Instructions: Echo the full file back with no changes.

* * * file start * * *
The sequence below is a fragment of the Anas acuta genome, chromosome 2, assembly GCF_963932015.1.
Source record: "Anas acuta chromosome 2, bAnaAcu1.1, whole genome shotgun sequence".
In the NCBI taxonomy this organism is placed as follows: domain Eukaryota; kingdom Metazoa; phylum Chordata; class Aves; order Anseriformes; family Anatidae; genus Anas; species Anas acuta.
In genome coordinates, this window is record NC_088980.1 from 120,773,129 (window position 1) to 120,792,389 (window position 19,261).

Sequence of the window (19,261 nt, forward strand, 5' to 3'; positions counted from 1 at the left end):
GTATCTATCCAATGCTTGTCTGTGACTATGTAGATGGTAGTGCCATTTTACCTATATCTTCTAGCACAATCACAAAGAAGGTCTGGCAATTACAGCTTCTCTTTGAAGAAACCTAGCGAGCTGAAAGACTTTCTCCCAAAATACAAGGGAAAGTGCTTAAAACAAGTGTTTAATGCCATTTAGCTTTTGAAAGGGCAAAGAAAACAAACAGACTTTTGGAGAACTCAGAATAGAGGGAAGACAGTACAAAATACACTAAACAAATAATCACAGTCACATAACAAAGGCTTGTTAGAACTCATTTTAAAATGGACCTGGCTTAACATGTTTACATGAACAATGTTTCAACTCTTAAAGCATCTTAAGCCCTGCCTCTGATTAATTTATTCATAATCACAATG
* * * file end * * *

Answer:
The sequence below is a fragment of the Anas acuta genome, chromosome 2, assembly GCF_963932015.1.
Source record: "Anas acuta chromosome 2, bAnaAcu1.1, whole genome shotgun sequence".
In the NCBI taxonomy this organism is placed as follows: domain Eukaryota; kingdom Metazoa; phylum Chordata; class Aves; order Anseriformes; family Anatidae; genus Anas; species Anas acuta.
In genome coordinates, this window is record NC_088980.1 from 120,773,129 (window position 1) to 120,792,389 (window position 19,261).

Sequence of the window (19,261 nt, forward strand, 5' to 3'; positions counted from 1 at the left end):
GTATCTATCCAATGCTTGTCTGTGACTATGTAGATGGTAGTGCCATTTTACCTATATCTTCTAGCACAATCACAAAGAAGGTCTGGCAATTACAGCTTCTCTTTGAAGAAACCTAGCGAGCTGAAAGACTTTCTCCCAAAATACAAGGGAAAGTGCTTAAAACAAGTGTTTAATGCCATTTAGCTTTTGAAAGGGCAAAGAAAACAAACAGACTTTTGGAGAACTCAGAATAGAGGGAAGACAGTACAAAATACACTAAACAAATAATCACAGTCACATAACAAAGGCTTGTTAGAACTCATTTTAAAATGGACCTGGCTTAACATGTTTACATGAACAATGTTTCAACTCTTAAAGCATCTTAAGCCCTGCCTCTGATTAATTTATTCATAATCACAATG